The mycelium consists of a thallus (vegetative portion) which grows in or on a substrate and absorbs water and nutrients.
Reproductive area
The aerial portion with fruiting bodies.
Sexual reproduction
Reproduction by fungi involving ascospores (example). Requires the formation of a special structure so that fertilization or nuclear fission can occur.
Oospores
Sexual reproductive spore in some fungi that involves fusion of cells from two separate non-identical hyphae.
Zygospores
Sexual reproductive spore of some fungi that involves the fusion of two identical cells arising from the same hyphae.
Basidiospores
Type of specialized spore involved in sexual reproduction of some fungi; the spores are contained in a club shaped basidium.
Dermatiaceous fungi
A group of dark slow growing fungi that are found on vegetation and are associated with subcutaneous mycoses, including the development of chronic warty tumor like lesions of the feet and lower legs.
Topography
Best observed from the reverse side and may be flat, heaped, or folded.
Texture
Best observed in a cross section and it is usually related to the length of the aerial hyphae.
Chromoblastomycosis
Type of subcutaneous fungi infection caused by the dermatiaceous fungi; generally these infections are transmitted thru a puncture wound or skin trauma involving fungus contaminated vegetation.
Mycetoma
Chronic granulomatous infection of the cutaneous and subcutaneous tissues and bone characterized by tumor like deformities of the subcutaneous tissue with abscesses, draining sinuses, and granulomatous pus.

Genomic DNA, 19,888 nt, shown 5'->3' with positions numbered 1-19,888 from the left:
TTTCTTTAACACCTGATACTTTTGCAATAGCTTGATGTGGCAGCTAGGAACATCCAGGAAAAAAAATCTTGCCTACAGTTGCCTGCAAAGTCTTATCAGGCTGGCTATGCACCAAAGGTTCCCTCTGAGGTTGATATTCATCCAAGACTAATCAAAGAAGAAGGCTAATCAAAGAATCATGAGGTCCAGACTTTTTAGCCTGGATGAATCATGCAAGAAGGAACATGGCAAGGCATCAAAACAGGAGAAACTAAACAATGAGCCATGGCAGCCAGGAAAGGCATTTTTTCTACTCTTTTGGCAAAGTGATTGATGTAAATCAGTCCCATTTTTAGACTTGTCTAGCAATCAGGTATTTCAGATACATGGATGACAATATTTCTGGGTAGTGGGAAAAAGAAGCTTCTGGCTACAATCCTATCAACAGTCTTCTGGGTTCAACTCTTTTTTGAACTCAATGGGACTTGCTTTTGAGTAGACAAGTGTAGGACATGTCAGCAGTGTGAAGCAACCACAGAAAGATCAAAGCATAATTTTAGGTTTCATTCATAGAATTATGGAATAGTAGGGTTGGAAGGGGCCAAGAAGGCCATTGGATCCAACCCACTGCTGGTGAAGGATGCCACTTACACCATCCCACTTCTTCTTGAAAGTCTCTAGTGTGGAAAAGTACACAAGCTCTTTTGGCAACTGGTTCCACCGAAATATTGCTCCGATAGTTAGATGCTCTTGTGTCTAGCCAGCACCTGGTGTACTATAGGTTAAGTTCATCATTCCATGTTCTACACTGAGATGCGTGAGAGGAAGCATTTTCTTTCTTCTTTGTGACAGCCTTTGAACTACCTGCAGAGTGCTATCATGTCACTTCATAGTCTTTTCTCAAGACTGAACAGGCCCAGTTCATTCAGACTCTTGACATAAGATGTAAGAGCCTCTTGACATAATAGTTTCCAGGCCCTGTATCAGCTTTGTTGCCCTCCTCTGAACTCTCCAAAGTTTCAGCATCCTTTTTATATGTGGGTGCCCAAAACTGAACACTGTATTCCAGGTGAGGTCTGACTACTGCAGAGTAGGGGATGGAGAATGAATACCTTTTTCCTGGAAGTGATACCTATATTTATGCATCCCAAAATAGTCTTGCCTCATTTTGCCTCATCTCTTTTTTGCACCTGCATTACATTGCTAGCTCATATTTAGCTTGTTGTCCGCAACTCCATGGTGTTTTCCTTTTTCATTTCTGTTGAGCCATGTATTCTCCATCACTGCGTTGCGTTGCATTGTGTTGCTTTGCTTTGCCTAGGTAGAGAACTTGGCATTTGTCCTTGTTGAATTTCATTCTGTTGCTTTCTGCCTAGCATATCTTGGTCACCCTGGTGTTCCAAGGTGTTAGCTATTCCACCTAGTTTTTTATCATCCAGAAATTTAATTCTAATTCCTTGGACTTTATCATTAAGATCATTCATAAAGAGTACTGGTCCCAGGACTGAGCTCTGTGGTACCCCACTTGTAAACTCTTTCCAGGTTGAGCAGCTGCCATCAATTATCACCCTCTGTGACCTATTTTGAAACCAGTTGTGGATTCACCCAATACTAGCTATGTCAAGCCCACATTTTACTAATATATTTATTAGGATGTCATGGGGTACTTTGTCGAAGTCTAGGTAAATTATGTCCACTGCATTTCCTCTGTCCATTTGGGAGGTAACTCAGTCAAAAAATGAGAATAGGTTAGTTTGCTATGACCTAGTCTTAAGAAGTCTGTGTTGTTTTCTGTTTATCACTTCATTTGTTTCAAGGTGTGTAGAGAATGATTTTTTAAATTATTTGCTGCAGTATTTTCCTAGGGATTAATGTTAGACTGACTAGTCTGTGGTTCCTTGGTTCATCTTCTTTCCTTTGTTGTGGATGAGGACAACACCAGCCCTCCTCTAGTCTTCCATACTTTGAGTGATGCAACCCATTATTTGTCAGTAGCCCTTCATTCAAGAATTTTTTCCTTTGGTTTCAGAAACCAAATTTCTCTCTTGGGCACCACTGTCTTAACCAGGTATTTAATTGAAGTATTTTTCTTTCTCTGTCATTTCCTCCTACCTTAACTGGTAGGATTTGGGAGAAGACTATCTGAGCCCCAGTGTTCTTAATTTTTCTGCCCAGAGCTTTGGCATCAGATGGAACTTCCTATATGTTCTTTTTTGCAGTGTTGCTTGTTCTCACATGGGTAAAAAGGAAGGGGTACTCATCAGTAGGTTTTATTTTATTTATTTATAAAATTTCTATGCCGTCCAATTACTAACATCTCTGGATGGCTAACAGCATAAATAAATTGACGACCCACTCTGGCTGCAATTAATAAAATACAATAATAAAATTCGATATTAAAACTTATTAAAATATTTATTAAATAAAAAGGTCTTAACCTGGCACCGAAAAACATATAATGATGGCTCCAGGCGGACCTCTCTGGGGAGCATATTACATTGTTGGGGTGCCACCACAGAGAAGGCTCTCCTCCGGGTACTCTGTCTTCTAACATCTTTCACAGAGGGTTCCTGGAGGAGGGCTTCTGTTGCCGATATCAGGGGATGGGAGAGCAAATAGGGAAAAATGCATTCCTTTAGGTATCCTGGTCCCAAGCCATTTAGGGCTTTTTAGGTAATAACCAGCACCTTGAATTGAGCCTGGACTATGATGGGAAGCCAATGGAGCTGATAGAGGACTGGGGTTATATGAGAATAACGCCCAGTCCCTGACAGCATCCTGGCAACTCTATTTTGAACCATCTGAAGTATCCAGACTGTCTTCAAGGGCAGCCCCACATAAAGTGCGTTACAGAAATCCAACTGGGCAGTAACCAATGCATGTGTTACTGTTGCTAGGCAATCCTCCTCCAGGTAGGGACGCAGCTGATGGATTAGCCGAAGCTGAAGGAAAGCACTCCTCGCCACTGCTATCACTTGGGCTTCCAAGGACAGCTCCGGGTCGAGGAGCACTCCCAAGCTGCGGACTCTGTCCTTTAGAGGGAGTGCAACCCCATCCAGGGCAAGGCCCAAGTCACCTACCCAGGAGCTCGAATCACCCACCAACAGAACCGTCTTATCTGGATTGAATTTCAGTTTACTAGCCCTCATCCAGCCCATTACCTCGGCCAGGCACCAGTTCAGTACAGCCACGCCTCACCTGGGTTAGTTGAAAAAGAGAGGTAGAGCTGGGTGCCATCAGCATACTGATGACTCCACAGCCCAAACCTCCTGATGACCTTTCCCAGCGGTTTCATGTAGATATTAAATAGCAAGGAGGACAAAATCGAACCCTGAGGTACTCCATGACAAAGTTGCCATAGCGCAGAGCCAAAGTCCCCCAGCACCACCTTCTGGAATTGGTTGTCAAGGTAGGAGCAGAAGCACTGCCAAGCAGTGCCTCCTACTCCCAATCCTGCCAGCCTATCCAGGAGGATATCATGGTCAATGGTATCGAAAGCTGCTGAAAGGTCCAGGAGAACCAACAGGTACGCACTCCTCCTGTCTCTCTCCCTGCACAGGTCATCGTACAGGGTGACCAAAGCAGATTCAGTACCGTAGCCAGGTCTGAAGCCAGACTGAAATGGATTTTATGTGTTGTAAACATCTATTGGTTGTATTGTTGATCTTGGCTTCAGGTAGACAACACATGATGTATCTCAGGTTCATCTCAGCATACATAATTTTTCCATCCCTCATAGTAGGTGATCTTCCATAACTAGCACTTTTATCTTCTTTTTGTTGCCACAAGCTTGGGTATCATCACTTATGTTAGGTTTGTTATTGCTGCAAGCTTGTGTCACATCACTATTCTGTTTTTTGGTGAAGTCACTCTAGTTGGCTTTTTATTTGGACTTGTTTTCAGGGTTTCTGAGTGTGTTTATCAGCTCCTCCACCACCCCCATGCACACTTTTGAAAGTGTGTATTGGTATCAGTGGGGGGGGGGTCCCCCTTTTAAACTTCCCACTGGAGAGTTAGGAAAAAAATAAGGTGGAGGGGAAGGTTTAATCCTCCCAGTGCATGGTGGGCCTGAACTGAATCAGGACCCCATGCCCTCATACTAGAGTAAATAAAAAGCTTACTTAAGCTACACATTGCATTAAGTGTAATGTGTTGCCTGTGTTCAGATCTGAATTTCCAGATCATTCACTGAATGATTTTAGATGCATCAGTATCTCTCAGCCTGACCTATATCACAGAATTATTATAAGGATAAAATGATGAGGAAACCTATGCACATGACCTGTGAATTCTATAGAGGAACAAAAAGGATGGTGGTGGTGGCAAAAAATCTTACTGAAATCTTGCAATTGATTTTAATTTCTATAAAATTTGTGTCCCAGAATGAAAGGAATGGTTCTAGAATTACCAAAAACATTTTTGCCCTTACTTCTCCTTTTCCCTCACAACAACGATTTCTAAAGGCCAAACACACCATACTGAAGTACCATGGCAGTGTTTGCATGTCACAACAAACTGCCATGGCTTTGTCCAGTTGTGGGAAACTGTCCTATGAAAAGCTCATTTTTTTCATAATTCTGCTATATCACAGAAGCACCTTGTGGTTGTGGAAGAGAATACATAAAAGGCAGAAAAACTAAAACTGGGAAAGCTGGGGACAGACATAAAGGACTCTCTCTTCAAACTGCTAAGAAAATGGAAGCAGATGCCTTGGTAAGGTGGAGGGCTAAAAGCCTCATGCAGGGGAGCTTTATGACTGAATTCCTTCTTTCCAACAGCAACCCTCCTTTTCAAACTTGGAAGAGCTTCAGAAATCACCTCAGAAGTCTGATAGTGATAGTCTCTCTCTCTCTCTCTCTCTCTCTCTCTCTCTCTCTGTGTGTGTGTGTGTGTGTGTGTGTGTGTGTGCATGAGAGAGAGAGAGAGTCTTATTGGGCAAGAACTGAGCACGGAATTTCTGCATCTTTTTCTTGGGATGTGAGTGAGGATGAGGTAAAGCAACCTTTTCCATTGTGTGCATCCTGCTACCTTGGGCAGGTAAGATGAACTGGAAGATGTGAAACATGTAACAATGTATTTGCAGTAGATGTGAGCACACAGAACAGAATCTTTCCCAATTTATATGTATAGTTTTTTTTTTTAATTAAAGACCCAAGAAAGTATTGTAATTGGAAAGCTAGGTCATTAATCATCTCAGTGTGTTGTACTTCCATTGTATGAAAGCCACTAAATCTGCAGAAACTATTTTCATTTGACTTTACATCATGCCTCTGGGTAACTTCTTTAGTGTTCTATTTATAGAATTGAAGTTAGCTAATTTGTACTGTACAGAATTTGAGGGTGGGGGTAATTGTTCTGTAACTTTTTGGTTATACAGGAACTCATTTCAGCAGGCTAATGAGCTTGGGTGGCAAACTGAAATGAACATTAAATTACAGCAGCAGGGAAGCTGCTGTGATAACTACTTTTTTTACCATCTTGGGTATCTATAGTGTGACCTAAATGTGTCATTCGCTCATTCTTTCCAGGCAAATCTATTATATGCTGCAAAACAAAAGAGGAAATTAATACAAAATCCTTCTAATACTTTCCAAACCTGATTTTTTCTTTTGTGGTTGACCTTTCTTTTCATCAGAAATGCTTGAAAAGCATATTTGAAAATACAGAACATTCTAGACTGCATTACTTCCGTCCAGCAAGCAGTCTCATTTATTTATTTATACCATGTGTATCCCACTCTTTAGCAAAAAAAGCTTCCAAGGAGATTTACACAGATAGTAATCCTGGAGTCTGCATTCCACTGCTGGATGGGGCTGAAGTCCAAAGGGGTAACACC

Phaeohyphomycosis
Darkly pigmented molds.
Hyalohyphomycetes
Hyaline mold (nonpigmented). Opportunist infection. Found in soil and vegetation.
Saline wet mount
Quick simple method to observe fungal elements including budding yeast, hyphae, and pseudo hyphae.
Lactophenol cotton blue (LCB)
Used to visualize microscopic fungal morphology by imparting a blue color to the cell walls.
KOH Preparation (Potassium Hydroxide)
Dissolve keratin in skin hair and nail specimens to observe the fungal elements in the specimen.
Cellufluor
A brightening agent added to KOH to bind chitin in the fungal cell wall and provides excellent contrast in the preparation when examined with a fluorescent microscope.
India ink
The nigrosin prep to identify the capsule of the Cryptococcus neoformans organism in CSF.
Silver stain
Methenamine silver nitrate stain, which is useful for the screening of clinical specimens providing good contrast and staining for the fungal elements. Fungi appear outlined in black against a pale background.
Periodic acid Schiff (PAS)